In heart failure, the left and/or right ventricular fillings pressure are elevated and increase during exacerbation. An implantable device measuring the pulmonary artery pressure or thoracic impedance may detect this process early, allowing the clinician to intervene. OptivolTM, measures thoracic impedance through an ICD or CRT-D device. Once the thoracic impedance passes a threshold, suggesting increased pulmonary and thoracic fluid, the clinician may be alerted to intervene.4 The HeartLogic sensor can be embedded into CRT-D devices to assess for heart failure exacerbation using thoracic impedance, respiratory rate, tidal volume, heart rate and patient activity.2 Emergency clinicians may begin to see thoracic impedance readings when interrogating these devices for other reasons (e.g. arrhythmia). Though these devices are convenient because the technology may be implanted with a necessary device (e.g. ICD, CRT-D) in patients with heart failure, it does not have the same level of supporting evidence as the CardioMEMSTM device.

The CardioMEMSTM by Abbott gives the clinician the ability to remotely monitor their patientspulmonary arterial pressure using a web-based interface. Much like a traditional pulmonary arterial catheter, this device enables the heart failure specialist to obtain real-time measurements of pulmonary artery pressure. A rising diastolic pressure suggests elevation in the left atrial pressure and left ventricular filling pressure which is often an early physiologic component of heart failure exacerbations. Once a worrisome trend of a rising PA diastolic pressure is identified (Figure 2), providers can intervene with outpatient therapy such as increased diuretic dosing or adjustment of antihypertensive regimen. The PA diastolic target can be specified by the cardiologist. For instance, a PA diastolic pressure > 18 mmHg (normal 8-12 mm Hg) may alert the clinician to intervene.6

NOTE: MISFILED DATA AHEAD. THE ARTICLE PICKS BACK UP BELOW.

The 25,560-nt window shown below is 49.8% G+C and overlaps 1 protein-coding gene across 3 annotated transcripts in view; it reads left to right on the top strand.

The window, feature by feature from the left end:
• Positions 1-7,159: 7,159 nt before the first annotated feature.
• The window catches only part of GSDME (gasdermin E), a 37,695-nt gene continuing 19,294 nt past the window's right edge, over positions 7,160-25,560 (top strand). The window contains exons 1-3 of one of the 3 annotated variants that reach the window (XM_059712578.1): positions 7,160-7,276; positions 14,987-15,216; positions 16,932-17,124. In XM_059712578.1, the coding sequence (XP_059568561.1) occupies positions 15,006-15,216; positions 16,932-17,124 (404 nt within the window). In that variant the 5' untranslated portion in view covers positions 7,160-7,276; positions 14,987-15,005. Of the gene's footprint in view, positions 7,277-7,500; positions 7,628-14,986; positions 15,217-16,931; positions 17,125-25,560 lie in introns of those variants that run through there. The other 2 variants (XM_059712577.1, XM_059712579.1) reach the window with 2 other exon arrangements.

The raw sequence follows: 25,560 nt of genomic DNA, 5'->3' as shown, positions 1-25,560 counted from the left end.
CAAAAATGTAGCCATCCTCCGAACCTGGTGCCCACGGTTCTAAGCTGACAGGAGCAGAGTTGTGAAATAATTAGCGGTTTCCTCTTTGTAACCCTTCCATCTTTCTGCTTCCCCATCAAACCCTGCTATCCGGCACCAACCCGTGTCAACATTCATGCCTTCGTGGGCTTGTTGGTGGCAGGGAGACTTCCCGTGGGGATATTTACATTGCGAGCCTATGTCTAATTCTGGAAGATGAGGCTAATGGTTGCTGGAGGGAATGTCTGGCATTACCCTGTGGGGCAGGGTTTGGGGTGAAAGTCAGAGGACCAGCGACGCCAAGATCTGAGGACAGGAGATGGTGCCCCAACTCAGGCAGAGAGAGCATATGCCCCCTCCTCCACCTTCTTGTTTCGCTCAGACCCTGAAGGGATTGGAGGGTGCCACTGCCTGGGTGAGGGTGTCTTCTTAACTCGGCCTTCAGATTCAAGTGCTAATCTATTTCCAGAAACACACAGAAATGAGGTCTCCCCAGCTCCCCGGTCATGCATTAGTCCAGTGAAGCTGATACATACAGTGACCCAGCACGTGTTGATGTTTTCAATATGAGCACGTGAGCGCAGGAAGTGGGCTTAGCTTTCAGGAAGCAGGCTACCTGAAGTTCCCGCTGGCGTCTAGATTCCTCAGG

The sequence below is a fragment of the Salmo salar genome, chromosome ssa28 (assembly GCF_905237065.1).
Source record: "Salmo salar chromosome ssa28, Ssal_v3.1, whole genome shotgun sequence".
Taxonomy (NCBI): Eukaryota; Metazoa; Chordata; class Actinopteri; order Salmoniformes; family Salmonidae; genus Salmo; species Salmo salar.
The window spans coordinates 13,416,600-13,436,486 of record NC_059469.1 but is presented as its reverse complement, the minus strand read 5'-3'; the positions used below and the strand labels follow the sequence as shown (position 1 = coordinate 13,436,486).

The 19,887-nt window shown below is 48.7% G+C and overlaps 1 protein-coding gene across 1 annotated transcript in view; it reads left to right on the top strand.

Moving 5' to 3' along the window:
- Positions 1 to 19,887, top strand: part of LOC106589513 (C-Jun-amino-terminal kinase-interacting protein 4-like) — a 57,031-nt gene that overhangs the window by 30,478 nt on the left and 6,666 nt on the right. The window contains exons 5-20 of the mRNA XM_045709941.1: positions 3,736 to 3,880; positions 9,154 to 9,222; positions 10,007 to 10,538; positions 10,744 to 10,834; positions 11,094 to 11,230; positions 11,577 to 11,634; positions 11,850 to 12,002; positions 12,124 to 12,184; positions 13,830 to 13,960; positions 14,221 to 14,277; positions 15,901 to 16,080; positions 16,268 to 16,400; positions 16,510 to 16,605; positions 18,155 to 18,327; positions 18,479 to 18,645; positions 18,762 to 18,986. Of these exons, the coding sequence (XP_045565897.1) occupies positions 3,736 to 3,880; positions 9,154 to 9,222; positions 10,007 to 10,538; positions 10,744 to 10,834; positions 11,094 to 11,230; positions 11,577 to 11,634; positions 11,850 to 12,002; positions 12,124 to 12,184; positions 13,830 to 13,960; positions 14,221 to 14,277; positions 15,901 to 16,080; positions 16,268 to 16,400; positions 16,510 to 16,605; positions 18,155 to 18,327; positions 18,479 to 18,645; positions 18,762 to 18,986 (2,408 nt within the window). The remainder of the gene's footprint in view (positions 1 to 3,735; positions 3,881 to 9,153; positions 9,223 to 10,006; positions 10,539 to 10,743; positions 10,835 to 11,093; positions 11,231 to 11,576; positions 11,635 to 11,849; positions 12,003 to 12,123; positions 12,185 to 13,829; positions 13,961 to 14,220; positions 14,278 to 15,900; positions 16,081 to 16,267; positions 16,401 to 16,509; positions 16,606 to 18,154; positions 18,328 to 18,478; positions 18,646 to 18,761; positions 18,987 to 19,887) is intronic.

Major challenges implementing CardioMEMSTM in heart failure include the cost and invasive placement of the device.5  One study found that the cost of the device itself plus its insertion totals nearly $20,000, with additional costs to patients for monitoring and follow-up in cardiology clinic.7 This same study estimates a hospitalization for heart failure exacerbation to be nearly $20,000, indicating that the intervention could be cost effective especially over multiple years if able to avert potential exacerbations.

The approach for placing the device is akin to a right heart catheterization, with a sheath inserted in a central vein. Access is gained to the pulmonary circulation following the floating of a balloon past the tricuspid valve, and is ideally implanted in a left posterior pulmonary artery between 7 and 15mm in diameter.8 The device itself is 2 x 2.5 x 15 mm (Figure 1), with bilateral nitinol loops each 10mm in diameter to facilitate securement in the pulmonary artery.9Fortunately, this device is considered to be safe for patients undergoing MRI imaging by the FDA.10 This procedure has well-described rare complications including infection, blood loss, allergic reaction, arrhythmia, pneumothorax if approaching via the internal jugular vein, embolization of the device, and pulmonary artery perforation or dissection.10